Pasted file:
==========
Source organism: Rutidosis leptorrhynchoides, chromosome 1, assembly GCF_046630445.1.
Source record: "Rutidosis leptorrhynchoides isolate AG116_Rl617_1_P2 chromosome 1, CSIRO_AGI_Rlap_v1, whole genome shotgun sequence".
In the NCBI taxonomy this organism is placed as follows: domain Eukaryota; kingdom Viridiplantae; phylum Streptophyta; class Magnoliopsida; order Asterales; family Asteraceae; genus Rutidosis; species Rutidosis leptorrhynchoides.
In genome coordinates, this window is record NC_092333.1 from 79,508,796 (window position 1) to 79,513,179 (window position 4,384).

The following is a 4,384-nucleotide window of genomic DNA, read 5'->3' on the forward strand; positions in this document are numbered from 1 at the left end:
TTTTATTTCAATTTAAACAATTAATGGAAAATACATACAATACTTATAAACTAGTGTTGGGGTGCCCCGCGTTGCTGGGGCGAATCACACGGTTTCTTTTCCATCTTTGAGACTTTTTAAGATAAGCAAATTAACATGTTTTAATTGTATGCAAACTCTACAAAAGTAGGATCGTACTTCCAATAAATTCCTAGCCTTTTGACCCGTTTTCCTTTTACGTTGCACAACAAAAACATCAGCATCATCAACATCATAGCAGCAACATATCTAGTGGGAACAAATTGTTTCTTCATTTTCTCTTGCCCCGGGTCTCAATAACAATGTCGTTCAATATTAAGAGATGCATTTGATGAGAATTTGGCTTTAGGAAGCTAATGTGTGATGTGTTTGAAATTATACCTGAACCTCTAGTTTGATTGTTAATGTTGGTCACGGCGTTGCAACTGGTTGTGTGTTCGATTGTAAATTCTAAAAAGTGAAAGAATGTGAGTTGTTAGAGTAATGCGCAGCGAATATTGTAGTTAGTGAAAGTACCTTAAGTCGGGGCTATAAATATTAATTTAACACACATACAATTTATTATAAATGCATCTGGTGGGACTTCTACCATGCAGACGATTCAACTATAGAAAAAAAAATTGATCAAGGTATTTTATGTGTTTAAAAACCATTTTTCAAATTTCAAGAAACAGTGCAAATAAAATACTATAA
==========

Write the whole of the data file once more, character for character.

Source organism: Rutidosis leptorrhynchoides, chromosome 1, assembly GCF_046630445.1.
Source record: "Rutidosis leptorrhynchoides isolate AG116_Rl617_1_P2 chromosome 1, CSIRO_AGI_Rlap_v1, whole genome shotgun sequence".
In the NCBI taxonomy this organism is placed as follows: domain Eukaryota; kingdom Viridiplantae; phylum Streptophyta; class Magnoliopsida; order Asterales; family Asteraceae; genus Rutidosis; species Rutidosis leptorrhynchoides.
In genome coordinates, this window is record NC_092333.1 from 79,508,796 (window position 1) to 79,513,179 (window position 4,384).

The following is a 4,384-nucleotide window of genomic DNA, read 5'->3' on the forward strand; positions in this document are numbered from 1 at the left end:
TTTTATTTCAATTTAAACAATTAATGGAAAATACATACAATACTTATAAACTAGTGTTGGGGTGCCCCGCGTTGCTGGGGCGAATCACACGGTTTCTTTTCCATCTTTGAGACTTTTTAAGATAAGCAAATTAACATGTTTTAATTGTATGCAAACTCTACAAAAGTAGGATCGTACTTCCAATAAATTCCTAGCCTTTTGACCCGTTTTCCTTTTACGTTGCACAACAAAAACATCAGCATCATCAACATCATAGCAGCAACATATCTAGTGGGAACAAATTGTTTCTTCATTTTCTCTTGCCCCGGGTCTCAATAACAATGTCGTTCAATATTAAGAGATGCATTTGATGAGAATTTGGCTTTAGGAAGCTAATGTGTGATGTGTTTGAAATTATACCTGAACCTCTAGTTTGATTGTTAATGTTGGTCACGGCGTTGCAACTGGTTGTGTGTTCGATTGTAAATTCTAAAAAGTGAAAGAATGTGAGTTGTTAGAGTAATGCGCAGCGAATATTGTAGTTAGTGAAAGTACCTTAAGTCGGGGCTATAAATATTAATTTAACACACATACAATTTATTATAAATGCATCTGGTGGGACTTCTACCATGCAGACGATTCAACTATAGAAAAAAAAATTGATCAAGGTATTTTATGTGTTTAAAAACCATTTTTCAAATTTCAAGAAACAGTGCAAATAAAATACTATAA